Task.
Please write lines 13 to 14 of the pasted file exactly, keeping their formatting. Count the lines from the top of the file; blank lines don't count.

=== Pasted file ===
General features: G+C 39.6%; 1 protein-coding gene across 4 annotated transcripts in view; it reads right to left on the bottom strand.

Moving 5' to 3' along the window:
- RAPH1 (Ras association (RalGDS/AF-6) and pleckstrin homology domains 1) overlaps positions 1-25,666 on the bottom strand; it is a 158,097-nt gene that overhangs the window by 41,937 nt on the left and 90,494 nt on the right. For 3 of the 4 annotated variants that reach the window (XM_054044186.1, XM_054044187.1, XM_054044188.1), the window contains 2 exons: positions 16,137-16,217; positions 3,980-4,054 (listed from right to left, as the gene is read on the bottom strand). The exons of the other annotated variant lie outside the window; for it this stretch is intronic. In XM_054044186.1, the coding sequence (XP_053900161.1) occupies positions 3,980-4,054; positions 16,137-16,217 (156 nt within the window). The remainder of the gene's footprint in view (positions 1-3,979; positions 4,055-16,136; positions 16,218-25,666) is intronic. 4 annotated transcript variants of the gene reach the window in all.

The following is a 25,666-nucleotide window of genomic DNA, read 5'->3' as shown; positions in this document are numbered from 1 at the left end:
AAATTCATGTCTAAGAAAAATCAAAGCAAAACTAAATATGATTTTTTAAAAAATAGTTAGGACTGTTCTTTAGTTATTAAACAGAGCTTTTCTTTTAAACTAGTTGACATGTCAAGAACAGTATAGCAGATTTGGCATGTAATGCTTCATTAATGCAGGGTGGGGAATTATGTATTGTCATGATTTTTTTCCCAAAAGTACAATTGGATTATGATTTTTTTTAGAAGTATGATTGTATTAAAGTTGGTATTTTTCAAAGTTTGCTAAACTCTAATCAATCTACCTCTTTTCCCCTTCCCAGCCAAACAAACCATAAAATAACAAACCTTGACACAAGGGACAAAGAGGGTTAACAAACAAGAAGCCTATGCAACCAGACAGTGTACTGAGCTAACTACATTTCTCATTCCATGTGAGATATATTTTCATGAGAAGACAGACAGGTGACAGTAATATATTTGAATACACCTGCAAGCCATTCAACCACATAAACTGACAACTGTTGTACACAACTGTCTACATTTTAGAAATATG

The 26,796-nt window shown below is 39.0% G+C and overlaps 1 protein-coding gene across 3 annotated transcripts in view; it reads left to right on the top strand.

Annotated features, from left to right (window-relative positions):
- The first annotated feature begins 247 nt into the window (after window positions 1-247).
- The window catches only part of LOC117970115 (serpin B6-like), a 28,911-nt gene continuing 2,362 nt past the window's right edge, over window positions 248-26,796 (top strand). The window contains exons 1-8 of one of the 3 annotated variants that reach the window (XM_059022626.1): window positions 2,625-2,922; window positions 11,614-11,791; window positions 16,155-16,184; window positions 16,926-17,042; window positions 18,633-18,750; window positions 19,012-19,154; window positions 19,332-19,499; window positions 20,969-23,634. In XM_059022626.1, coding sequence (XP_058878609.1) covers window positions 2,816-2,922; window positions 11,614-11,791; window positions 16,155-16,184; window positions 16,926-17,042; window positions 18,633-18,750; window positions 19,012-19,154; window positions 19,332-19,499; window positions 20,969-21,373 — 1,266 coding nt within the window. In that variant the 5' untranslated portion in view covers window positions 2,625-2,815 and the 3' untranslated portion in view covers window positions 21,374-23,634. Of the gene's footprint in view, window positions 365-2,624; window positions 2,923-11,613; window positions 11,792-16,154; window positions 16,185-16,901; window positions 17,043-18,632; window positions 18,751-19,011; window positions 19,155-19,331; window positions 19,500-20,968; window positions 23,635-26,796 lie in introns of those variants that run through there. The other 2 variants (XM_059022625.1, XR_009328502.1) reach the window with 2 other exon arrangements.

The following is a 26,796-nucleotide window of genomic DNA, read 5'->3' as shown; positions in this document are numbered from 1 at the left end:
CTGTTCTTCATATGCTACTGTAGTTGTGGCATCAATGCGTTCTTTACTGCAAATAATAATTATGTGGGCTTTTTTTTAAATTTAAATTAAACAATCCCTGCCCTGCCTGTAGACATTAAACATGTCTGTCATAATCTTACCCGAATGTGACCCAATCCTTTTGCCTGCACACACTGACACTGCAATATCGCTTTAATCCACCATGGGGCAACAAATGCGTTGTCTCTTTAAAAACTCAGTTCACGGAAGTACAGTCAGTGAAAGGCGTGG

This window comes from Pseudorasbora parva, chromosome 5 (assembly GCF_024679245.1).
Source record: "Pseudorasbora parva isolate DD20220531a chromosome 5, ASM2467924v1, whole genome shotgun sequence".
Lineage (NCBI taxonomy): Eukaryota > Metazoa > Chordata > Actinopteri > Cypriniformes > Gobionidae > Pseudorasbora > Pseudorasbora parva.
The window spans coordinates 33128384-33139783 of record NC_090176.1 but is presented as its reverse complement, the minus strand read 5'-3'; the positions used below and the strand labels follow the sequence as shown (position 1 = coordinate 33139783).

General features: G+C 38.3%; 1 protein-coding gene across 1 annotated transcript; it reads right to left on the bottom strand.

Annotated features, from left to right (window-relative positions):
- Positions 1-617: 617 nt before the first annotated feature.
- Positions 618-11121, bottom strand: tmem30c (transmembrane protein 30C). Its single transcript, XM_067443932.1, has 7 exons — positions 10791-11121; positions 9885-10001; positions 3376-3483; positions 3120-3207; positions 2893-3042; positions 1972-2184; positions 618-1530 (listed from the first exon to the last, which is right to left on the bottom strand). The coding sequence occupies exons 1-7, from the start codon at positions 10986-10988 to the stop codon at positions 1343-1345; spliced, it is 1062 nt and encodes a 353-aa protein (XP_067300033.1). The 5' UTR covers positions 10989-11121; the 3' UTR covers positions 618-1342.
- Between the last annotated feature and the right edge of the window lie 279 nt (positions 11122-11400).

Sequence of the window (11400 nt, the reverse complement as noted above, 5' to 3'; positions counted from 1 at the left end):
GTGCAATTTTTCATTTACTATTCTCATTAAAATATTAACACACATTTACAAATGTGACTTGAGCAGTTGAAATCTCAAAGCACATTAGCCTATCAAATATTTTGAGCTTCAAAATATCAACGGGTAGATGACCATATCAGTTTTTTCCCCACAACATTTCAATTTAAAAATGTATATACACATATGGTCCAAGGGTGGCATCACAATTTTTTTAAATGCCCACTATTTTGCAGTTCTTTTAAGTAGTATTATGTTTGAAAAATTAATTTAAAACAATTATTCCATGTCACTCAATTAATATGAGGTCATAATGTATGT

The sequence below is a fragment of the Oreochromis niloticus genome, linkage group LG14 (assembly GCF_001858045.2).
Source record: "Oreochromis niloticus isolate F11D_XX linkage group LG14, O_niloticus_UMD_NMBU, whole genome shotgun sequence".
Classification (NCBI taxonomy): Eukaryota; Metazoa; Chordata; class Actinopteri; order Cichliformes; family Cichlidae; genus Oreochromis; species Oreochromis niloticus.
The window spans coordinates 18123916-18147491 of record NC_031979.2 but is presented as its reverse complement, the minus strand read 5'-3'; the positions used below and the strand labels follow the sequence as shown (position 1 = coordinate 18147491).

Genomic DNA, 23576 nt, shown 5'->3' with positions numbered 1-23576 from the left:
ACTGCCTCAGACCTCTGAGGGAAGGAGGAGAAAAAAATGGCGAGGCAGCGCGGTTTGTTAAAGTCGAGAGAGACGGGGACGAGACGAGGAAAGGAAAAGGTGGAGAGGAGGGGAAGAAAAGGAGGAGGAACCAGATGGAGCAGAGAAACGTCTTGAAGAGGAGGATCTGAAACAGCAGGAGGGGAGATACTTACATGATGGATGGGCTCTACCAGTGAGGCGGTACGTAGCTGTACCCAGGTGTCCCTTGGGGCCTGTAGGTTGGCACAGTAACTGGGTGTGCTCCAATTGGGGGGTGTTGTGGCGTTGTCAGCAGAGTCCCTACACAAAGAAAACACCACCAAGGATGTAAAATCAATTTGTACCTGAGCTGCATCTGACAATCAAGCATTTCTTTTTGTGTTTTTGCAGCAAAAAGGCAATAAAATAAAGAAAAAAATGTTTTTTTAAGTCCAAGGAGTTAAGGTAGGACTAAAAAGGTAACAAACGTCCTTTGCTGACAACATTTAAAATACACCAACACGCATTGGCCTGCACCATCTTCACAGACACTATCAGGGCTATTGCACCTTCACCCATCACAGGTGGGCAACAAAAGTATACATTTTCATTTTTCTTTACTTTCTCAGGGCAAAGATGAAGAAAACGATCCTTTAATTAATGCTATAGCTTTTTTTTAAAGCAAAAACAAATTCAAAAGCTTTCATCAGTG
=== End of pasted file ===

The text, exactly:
Source record: "Pseudorasbora parva isolate DD20220531a chromosome 5, ASM2467924v1, whole genome shotgun sequence".
Lineage (NCBI taxonomy): Eukaryota > Metazoa > Chordata > Actinopteri > Cypriniformes > Gobionidae > Pseudorasbora > Pseudorasbora parva.